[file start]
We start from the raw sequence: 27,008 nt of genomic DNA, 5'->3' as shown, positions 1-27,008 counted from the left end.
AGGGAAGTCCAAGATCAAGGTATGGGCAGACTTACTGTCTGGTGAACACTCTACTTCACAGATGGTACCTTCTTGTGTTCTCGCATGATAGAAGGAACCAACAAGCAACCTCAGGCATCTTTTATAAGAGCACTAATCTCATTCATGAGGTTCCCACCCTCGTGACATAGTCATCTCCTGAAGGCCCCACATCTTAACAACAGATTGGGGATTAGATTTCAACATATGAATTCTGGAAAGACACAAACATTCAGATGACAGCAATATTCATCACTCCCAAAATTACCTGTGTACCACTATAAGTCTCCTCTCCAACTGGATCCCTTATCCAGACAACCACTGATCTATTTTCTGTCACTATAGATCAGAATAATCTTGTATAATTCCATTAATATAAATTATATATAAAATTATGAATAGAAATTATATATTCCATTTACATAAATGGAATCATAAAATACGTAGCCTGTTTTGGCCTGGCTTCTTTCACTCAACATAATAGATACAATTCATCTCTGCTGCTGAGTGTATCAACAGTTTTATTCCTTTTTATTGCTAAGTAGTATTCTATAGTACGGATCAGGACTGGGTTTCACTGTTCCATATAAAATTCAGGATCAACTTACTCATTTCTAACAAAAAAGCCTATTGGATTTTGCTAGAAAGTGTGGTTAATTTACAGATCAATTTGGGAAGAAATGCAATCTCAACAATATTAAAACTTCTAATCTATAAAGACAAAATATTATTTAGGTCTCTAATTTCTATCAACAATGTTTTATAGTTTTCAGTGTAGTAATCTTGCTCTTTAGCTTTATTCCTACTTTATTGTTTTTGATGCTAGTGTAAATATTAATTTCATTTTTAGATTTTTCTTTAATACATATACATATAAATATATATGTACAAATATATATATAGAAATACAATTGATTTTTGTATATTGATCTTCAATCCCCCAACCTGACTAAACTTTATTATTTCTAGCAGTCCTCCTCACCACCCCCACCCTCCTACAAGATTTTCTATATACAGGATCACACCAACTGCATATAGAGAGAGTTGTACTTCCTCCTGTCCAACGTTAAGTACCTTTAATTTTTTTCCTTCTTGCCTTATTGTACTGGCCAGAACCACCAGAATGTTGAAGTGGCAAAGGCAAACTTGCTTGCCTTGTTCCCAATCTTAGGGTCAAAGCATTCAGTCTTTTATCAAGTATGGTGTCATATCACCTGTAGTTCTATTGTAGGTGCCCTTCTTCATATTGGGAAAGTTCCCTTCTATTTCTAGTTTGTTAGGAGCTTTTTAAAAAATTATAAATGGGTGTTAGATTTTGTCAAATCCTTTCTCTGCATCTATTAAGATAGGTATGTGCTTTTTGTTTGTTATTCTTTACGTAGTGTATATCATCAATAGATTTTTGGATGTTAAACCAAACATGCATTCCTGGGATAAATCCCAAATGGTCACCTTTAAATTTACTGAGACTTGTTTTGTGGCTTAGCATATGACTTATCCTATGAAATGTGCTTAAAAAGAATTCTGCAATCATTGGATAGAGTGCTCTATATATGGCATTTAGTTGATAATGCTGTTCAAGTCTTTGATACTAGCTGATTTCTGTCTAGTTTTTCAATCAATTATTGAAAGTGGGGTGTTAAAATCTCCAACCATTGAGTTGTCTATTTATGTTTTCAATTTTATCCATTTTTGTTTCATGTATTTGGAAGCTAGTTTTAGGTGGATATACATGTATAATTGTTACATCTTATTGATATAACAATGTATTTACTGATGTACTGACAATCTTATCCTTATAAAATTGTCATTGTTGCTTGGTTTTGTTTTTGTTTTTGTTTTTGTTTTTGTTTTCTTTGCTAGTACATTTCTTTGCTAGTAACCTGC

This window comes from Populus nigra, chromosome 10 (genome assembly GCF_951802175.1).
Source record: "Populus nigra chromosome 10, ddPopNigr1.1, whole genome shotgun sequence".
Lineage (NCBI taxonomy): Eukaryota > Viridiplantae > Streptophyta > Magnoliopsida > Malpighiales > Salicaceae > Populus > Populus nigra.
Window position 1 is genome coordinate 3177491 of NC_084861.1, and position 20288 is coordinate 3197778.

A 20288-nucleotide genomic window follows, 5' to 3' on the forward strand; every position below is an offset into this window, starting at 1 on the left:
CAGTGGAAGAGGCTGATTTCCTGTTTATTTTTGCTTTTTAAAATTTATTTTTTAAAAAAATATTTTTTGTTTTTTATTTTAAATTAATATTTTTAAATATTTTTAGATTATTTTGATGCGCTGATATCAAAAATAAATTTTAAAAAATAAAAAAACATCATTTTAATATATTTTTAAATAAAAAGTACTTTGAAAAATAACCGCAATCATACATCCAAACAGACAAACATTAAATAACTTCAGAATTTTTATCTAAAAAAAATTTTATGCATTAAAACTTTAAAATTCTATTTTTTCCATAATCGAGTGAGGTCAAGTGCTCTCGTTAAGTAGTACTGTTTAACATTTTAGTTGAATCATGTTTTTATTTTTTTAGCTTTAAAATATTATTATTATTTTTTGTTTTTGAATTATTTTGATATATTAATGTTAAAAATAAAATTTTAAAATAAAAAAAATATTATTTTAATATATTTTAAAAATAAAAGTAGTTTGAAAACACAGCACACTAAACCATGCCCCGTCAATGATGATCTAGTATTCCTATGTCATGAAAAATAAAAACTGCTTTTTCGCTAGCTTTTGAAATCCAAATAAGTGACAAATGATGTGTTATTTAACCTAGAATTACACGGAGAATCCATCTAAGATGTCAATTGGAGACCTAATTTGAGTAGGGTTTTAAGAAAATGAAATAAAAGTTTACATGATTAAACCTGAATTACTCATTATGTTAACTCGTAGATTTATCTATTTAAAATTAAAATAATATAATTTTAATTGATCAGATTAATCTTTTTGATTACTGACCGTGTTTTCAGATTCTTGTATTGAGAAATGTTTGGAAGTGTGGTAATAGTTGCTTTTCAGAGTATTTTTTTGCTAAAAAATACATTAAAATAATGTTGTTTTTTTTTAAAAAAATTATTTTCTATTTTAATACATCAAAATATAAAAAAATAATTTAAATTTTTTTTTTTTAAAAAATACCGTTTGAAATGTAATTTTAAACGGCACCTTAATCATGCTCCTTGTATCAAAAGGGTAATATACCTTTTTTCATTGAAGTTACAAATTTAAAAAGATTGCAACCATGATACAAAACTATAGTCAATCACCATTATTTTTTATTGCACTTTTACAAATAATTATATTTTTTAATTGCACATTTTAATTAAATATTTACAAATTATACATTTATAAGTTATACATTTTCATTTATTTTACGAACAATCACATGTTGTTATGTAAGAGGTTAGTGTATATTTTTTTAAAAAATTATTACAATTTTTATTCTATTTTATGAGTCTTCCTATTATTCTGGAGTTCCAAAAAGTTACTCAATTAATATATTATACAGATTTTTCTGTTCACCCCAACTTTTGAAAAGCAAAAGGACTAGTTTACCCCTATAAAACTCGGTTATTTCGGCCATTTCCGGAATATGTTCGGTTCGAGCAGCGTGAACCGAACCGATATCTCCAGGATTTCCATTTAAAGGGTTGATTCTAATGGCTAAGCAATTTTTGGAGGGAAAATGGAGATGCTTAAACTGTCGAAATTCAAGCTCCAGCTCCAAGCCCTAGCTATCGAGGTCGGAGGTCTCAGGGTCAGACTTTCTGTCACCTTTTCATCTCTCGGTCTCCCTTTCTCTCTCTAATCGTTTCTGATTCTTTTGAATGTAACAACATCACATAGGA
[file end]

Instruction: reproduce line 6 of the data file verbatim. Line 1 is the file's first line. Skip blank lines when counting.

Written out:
Window position 1 is genome coordinate 3177491 of NC_084861.1, and position 20288 is coordinate 3197778.